Thousands of Jewish worshippers prayed at the Western Wall on Monday (April 18) at a special mass “Priestly Blessing,” which takes place during the holiday of Passover, under heavy Israeli security following recent violence in Jerusalem.
Hundreds of police deployed across Jerusalem and its old city, Israeli police said, after violence at the Al Aqsa mosque compound, which erupted on Friday (April 15), raised fears about a slide back into deeper conflict.
Tensions were high in Jerusalem, Israel and the occupied Palestinian territories in recent weeks as this year the holy month of Ramadan coincides with the Jewish festival of Passover.
But this Passover, thousands of Jews were able to go back to the holy site after more than two years of COVID-19 restrictions reduced the number of worshippers to hundreds, sometime dozens.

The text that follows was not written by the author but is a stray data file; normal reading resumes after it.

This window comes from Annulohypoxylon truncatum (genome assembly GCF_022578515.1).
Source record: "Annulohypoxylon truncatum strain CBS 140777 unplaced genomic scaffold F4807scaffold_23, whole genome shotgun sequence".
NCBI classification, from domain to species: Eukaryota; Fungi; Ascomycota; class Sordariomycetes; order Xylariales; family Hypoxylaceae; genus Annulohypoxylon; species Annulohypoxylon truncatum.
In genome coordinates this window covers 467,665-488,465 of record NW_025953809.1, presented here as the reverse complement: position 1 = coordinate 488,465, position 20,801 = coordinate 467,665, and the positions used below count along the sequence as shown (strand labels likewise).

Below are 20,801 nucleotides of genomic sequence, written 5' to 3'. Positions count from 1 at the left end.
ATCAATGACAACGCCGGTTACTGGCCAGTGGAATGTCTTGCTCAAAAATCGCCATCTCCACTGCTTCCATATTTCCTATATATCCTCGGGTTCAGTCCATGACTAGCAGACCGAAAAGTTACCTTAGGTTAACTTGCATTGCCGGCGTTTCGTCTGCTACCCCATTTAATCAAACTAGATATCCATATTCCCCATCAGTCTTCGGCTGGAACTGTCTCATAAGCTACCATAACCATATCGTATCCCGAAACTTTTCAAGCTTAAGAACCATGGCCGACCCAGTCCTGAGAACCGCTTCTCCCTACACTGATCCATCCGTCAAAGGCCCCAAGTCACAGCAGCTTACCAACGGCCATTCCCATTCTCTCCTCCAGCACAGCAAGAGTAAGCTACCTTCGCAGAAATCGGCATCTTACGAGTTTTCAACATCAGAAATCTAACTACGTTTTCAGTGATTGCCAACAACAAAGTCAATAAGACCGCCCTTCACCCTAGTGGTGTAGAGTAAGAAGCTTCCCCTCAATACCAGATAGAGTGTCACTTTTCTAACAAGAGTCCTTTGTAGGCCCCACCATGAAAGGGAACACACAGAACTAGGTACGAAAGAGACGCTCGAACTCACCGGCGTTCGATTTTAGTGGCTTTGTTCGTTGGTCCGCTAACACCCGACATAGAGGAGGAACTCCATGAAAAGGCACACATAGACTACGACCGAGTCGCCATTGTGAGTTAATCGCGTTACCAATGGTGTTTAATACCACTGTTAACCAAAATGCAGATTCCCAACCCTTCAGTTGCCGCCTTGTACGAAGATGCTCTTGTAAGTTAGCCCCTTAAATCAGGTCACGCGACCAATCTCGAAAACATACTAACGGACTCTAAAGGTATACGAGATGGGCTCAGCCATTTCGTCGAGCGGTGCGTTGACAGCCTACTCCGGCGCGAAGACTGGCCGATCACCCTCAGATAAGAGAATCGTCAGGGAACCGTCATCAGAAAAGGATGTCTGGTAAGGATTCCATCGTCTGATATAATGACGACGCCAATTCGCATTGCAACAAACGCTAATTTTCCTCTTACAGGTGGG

The prayer is still split into two separate events, to allow for more people to attend, but there are no COVID-19 restrictions on site, the Western Wall Heritage Foundation said.
The second mass prayer will be held on Wednesday morning (April 20).
The “Priestly Blessing” is carried out by members of the Jewish priestly caste, known as “Kohanim” in Hebrew.
Holding prayer shawls above their heads and covering their faces, they chant the blessing, starting with: “The Lord blesses you and keeps you”.
Kohanim are thought to be descended from the line of the biblical Aaron and are often referred to as Jewish priests because of their prominent role in worship in Judaism’s ancient Temples in Jerusalem.
The ceremony is held twice a year, during the Jewish holidays of Passover and Sukkot.
The Western Wall abuts the sacred compound known to Jews as Har ha-Bayit, or Temple Mount, and to Muslims as al-Haram al-Sharif, or The Noble Sanctuary.